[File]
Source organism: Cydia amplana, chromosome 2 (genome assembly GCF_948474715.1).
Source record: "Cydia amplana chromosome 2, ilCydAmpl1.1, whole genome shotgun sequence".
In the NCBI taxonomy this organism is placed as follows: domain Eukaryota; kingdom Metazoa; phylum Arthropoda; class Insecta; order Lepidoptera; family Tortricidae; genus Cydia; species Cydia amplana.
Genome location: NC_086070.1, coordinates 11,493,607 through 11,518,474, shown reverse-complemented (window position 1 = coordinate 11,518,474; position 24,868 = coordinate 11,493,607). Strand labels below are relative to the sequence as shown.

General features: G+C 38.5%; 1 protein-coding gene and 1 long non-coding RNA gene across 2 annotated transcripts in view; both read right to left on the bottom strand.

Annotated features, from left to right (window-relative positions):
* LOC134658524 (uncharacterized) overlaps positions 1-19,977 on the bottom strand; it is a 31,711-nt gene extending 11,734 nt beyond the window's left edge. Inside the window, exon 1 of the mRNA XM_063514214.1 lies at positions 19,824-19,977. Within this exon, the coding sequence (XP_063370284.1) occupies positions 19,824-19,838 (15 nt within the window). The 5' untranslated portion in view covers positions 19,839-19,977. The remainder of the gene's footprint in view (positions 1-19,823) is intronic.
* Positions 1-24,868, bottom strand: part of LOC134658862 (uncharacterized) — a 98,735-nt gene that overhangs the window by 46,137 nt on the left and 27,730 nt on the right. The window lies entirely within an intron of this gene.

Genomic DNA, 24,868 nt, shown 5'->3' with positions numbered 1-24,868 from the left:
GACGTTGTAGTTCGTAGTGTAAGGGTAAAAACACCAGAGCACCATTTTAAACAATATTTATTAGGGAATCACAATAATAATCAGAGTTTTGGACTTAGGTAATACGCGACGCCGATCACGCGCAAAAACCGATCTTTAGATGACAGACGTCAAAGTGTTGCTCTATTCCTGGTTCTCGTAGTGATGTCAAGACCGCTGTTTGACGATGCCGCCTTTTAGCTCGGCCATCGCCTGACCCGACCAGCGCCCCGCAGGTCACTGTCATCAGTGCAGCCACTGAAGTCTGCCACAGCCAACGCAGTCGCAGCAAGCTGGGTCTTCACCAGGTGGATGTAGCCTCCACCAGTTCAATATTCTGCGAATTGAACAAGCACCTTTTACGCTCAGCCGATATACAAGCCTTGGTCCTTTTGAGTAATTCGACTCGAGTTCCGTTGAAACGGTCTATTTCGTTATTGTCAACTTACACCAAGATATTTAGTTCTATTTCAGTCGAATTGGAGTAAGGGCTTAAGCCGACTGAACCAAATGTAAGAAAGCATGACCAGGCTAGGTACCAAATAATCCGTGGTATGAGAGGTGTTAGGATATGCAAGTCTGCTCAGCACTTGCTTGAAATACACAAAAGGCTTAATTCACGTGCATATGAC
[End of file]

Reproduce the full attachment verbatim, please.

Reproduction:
Source organism: Cydia amplana, chromosome 2 (genome assembly GCF_948474715.1).
Source record: "Cydia amplana chromosome 2, ilCydAmpl1.1, whole genome shotgun sequence".
In the NCBI taxonomy this organism is placed as follows: domain Eukaryota; kingdom Metazoa; phylum Arthropoda; class Insecta; order Lepidoptera; family Tortricidae; genus Cydia; species Cydia amplana.
Genome location: NC_086070.1, coordinates 11,493,607 through 11,518,474, shown reverse-complemented (window position 1 = coordinate 11,518,474; position 24,868 = coordinate 11,493,607). Strand labels below are relative to the sequence as shown.

General features: G+C 38.5%; 1 protein-coding gene and 1 long non-coding RNA gene across 2 annotated transcripts in view; both read right to left on the bottom strand.

Annotated features, from left to right (window-relative positions):
* LOC134658524 (uncharacterized) overlaps positions 1-19,977 on the bottom strand; it is a 31,711-nt gene extending 11,734 nt beyond the window's left edge. Inside the window, exon 1 of the mRNA XM_063514214.1 lies at positions 19,824-19,977. Within this exon, the coding sequence (XP_063370284.1) occupies positions 19,824-19,838 (15 nt within the window). The 5' untranslated portion in view covers positions 19,839-19,977. The remainder of the gene's footprint in view (positions 1-19,823) is intronic.
* Positions 1-24,868, bottom strand: part of LOC134658862 (uncharacterized) — a 98,735-nt gene that overhangs the window by 46,137 nt on the left and 27,730 nt on the right. The window lies entirely within an intron of this gene.

Genomic DNA, 24,868 nt, shown 5'->3' with positions numbered 1-24,868 from the left:
GACGTTGTAGTTCGTAGTGTAAGGGTAAAAACACCAGAGCACCATTTTAAACAATATTTATTAGGGAATCACAATAATAATCAGAGTTTTGGACTTAGGTAATACGCGACGCCGATCACGCGCAAAAACCGATCTTTAGATGACAGACGTCAAAGTGTTGCTCTATTCCTGGTTCTCGTAGTGATGTCAAGACCGCTGTTTGACGATGCCGCCTTTTAGCTCGGCCATCGCCTGACCCGACCAGCGCCCCGCAGGTCACTGTCATCAGTGCAGCCACTGAAGTCTGCCACAGCCAACGCAGTCGCAGCAAGCTGGGTCTTCACCAGGTGGATGTAGCCTCCACCAGTTCAATATTCTGCGAATTGAACAAGCACCTTTTACGCTCAGCCGATATACAAGCCTTGGTCCTTTTGAGTAATTCGACTCGAGTTCCGTTGAAACGGTCTATTTCGTTATTGTCAACTTACACCAAGATATTTAGTTCTATTTCAGTCGAATTGGAGTAAGGGCTTAAGCCGACTGAACCAAATGTAAGAAAGCATGACCAGGCTAGGTACCAAATAATCCGTGGTATGAGAGGTGTTAGGATATGCAAGTCTGCTCAGCACTTGCTTGAAATACACAAAAGGCTTAATTCACGTGCATATGAC